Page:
• Offering rewards for suppliers who demonstrated potential for innovation and offered climate-positive and nature-positive sustainable products.

At committee stage, a total of 161 of 205 proposed amendments were agreed to. And now, at the time of writing, the Procurement Bill is nearing the end of its time in the House of Commons before amendments will be considered in the final stages and the Bill achieves Royal Assent.

While the new regulations won’t come into force until spring 2024 at the earliest, they will bring a step change in how public goods and services are bought and commissioned. There will therefore be a six-month advance preparation period in which buyers and suppliers can ready themselves for the impending changes.

There is no time like the present, and contracting authorities can start planning now to ensure they are ready to take advantage of the new regime.

An overview of the Transforming Public Procurement checklist

To help contracting authorities and framework suppliers prepare for the upcoming Bill, the Transforming Public Procurement checklist suggests initial actions in four key areas as follows:

1. Processes and policies

Make sure your current processes and procedures are robust in areas such as early market engagement and supplier evaluation/assessment, with governance documents that record key decisions.

2. Systems

Familiarise yourself with the document ‘Transforming Public Procurement – Our Transparency Ambition’ which outlines the government’s proposals to improve transparency of UK public contracts and spending.
Consider the readiness of your organisation to meet the new data requirements, including where data currently resides in your existing e-procurement systems.

3. People

The Cabinet Office will be providing a comprehensive learning and development programme to support everyone operating within the new regime and help you to understand what is changing from the current system.  Funded public sector places on the learning and development courses are being made available, so they are free at the point of delivery. There will be other training available for supply chain, too.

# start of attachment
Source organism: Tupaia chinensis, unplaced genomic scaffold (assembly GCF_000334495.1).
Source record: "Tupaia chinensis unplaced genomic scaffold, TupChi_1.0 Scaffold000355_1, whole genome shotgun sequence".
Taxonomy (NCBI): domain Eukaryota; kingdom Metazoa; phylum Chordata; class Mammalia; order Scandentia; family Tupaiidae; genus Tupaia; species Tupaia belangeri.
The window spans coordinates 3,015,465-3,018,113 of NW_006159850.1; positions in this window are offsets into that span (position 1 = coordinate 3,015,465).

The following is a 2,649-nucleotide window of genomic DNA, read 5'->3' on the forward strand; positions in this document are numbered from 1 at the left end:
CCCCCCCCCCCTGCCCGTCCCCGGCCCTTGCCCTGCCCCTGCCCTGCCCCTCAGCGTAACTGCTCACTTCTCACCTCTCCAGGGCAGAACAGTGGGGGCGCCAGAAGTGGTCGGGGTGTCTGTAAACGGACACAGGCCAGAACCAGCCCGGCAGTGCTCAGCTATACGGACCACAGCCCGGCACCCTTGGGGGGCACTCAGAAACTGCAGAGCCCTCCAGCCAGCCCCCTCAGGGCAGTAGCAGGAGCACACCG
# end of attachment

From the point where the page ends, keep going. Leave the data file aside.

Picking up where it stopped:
Think about who in your organisation should attend the training. If you would like to become an L&D super-user, contact your departmental or sectoral lead for Transforming Public Procurement or email

4. Transition

Ensure contract registers and details are up to date and conduct a review of pipelines to identify planned procurement activity over the next 18 months.

Engage with your key supply chain about the new regime. Direct them to the Transforming Public Procurement landing page at for further information.

The complete overhauling of public procurement in the UK may seem daunting at first, but the four steps outlined above should provide clear direction on how your organisation can prepare now so that you are ready when the changes come into effect.

What the Bill demonstrates is the need for well-run, not-for-profit frameworks such as LHC. As a contracting authority, LHC develops and operates frameworks across England, Scotland and Wales through its five business units: London and South East (LSE) – across the capital and the south east as well as Home Counties of Bedfordshire, Hertfordshire and Essex; Consortium Procurement Construction (CPC) – covering the Midlands, Suffolk, Norfolk and North of England; South West Procurement Alliance (SWPA) – covering the South West of England; Scottish Procurement Alliance (SPA); and Welsh Procurement Alliance (WPA).

Procurement expertise and experience will be vital in the coming months to help unravel the complexities of a new regulatory regime, while ensuring consistent, social value-led framework development and management.

CLICK HERE for more information on LHC Procurement Group